REGIONAL FOCUS PENNSYLVANIA: Pennsylvania finds shelter -Pennsylvania agencies lagged behind when the rest of the US wascelebrating dot-com riches. But now they're happy to have the healthcareand energy sectors. John Gaffney reports

Joe Schubert, head of the Philadelphia b-to-b agency that has born

his name for 30 years, says he recently met with two new hires in his

office. Both had recently come from jobs at larger New York City

firms.



"They wanted to know the difference between how public relations is

practiced in Pennsylvania from the way they practiced in New York," he

says. "I told them that in New York it seems like you're comfortable

being all things to all people. In Pennsylvania, we're very comfortable

finding a specialty and sticking to it, no matter what outside forces

influence us."



The statistics say that Pennsylvania's revenue growth (20%) lagged

behind the rest of the country's (32%) in 2000. But PR agency executives

in Philadelphia, Harrisburg, and Pittsburgh say they'll take their rate

of growth. Because when the numbers check in next year, they claim the

state will see an increase in revenue while the rest of the country

swallows the bitter pill of the dot-com crash and soft media economy.

While California, New York, and Massachusetts (among others) have had to

deal with a tremendous readjustment in the business world, Pennsylvania

mainly deals in stable industries. Dot-coms never found a fast track

here. Energy, healthcare, pharmaceuticals, and big consumer packaged

goods have. And those areas have given Pennsylvania PR firms some

shelter from the economic storm.



Evidence can be seen in some of the big gains of the past year. Though

he runs a small agency, Schubert says his focus on b-to-b clients netted

13 new accounts in 2000, and this year he is reporting one of his best

years ever. That has been fueled by new business from Motorola

Broadband, bill processing company MEI, and National Standards Testing

Laboratories, which tests and approves the technology that drives

everything from toasters to computers. At Pittsburgh's Jack Horner

Communications, Microsoft has been its lone tech client, but the agency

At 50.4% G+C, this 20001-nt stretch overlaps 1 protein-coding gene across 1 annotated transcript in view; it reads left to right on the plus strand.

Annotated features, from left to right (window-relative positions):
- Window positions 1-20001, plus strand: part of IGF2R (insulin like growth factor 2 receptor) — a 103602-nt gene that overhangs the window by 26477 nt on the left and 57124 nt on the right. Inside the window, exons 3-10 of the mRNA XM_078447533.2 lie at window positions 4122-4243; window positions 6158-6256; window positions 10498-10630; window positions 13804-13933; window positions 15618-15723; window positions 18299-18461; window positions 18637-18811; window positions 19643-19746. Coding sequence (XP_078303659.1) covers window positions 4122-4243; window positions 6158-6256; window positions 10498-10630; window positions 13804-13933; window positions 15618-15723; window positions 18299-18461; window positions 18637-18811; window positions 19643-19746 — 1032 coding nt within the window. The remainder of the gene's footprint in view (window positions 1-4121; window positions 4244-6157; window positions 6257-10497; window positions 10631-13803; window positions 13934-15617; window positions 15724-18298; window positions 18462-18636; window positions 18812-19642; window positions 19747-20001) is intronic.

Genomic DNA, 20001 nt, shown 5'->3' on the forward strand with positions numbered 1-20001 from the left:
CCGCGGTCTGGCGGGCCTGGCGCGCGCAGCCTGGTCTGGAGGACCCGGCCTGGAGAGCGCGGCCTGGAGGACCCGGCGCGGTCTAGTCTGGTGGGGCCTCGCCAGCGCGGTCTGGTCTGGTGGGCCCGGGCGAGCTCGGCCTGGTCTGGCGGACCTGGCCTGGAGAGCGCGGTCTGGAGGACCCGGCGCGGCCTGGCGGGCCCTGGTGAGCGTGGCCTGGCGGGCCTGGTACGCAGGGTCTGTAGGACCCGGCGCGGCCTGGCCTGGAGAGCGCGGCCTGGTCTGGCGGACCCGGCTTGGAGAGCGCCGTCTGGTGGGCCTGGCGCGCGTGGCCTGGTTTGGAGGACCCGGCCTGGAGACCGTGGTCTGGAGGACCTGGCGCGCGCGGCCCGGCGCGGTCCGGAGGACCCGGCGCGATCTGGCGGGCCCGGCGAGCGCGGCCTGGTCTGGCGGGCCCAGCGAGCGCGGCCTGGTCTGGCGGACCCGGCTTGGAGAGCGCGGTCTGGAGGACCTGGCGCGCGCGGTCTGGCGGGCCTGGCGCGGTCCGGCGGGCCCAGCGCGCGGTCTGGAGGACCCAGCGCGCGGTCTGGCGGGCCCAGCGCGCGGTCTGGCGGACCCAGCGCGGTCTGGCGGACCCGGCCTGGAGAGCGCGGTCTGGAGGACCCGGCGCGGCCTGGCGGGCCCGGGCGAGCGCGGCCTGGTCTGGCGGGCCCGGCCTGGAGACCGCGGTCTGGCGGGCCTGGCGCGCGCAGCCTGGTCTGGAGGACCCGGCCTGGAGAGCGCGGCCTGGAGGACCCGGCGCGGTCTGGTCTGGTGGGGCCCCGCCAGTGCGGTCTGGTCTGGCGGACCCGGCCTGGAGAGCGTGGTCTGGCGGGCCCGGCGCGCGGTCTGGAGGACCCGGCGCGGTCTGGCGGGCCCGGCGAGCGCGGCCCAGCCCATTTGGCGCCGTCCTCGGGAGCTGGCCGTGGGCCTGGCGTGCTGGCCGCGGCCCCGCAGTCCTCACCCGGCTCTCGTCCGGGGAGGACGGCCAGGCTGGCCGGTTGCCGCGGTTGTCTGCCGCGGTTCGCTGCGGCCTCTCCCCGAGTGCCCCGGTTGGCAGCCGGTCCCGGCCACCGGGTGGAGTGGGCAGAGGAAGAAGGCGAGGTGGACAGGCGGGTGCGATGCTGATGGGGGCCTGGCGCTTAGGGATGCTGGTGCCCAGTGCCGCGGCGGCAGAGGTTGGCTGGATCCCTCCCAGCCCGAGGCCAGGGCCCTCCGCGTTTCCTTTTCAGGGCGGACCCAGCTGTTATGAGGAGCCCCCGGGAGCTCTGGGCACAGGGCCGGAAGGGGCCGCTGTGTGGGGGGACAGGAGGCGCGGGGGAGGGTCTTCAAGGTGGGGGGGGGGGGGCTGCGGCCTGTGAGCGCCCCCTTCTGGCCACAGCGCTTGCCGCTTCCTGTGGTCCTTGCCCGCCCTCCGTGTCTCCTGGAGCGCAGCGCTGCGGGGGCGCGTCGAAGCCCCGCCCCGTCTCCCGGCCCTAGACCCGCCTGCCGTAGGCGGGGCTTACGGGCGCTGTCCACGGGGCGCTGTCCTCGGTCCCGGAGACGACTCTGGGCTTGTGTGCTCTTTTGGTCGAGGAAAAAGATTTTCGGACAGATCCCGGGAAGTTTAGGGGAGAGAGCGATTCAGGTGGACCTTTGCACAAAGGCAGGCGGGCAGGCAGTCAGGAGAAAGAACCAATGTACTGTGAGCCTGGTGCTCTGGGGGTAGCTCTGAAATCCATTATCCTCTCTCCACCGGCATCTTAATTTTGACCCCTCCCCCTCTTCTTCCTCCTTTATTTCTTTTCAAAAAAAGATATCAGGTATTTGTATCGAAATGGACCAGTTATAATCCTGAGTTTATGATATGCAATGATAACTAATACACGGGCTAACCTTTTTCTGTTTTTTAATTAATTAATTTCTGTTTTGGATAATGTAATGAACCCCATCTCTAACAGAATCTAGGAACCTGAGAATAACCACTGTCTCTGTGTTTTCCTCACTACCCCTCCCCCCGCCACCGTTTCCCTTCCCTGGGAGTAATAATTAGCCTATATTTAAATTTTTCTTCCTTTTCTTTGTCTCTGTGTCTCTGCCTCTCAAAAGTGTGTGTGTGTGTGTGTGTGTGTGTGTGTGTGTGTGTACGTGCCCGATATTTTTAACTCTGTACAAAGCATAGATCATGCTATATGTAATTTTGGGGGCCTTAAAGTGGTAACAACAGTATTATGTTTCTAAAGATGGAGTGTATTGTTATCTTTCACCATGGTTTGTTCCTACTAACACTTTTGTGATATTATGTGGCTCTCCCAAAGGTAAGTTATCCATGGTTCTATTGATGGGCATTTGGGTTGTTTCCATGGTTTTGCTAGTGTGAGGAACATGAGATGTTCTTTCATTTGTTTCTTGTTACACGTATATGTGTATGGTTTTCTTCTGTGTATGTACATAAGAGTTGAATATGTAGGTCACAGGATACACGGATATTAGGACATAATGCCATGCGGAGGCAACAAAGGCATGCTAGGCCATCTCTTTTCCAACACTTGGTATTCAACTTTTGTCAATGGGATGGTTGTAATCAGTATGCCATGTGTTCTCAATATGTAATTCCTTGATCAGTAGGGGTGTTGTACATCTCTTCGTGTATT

has profited from new business from hotels built in the refurbished

downtown area, as well as from stalwart brands Fisher Electronics and

Alcoa. Horner posted a 24% increase in revenue in 2000.



"We did not change our stripes to participate in the boom economy," says

CEO Jack Horner. "We kept to our specialty, which is providing excellent

general PR. The boom economy led to growth in some of our local

businesses downtown, and we're having a great year with them."



PA in the big leagues



The biggest player in Pennsylvania is the Pittsburgh-based Ketchum. With

$9.5 million in revenue, the office counts Alcoa and Heinz among

its biggest clients. The Heinz pet snacks division is the biggest area

of new business for the agency this year, says SVP/associate director

Kelly Skoloda. Other new accounts include Pittsburgh-based Quigley, best

known for a cold-symptom-easing gum called ColdEeze. Following it at No.

2 is Tierney at $7.8 million for 2000. According to director Jay

Devine, old-economy clients like Exelon, Aventis, American Water Works,

Blank Rome Comiskey & McCauley, McDonald's, and Deloitte Consulting are

growing.



Healthcare - despite continued struggles with regulations in Washington

and rising costs - continues to grow as an industry, with many large

pharmaceutical firms based in the state. Several Pennsylvania-based

agencies have had significant wins in this sector recently. Among them

is Earle Palmer Brown (EPB), the state's No. 7 agency. Lisa Robinson

Packer, general manager of EPB PR Philadelphia, says the agency's most

visible initiative last year was on behalf of the Children's Hospital of

Philadelphia. It produced a video news release about the separation of

conjoined twins at the hospital, which aired nationally and around the

world. EPB claims it is one of the most viewed VNRs ever distributed by

MediaLink (with more than 17.5 million viewers), and has won several

awards.



Philadelphia-based healthcare specialist Dorland Sweeney Jones (DSJ),

the third-largest Pennsylvania agency, grew by 28% last year. This year

is proving to show another increase, says DSJ's PR director Nancy Bacher

Long.



She points out that DSJ has had to accept more project work and fewer

retainers. "You take the project, you get in there, and you try to grow

the business," she says. Long adds that agencies like her own are

suffering from non-healthcare-specialist agencies (especially in New

York) turning to the sector for a business replacement for dot-coms.

Second, the cachet that New York carries is proving to be a stronger

force when clients choose an agency. Still, this year has given the firm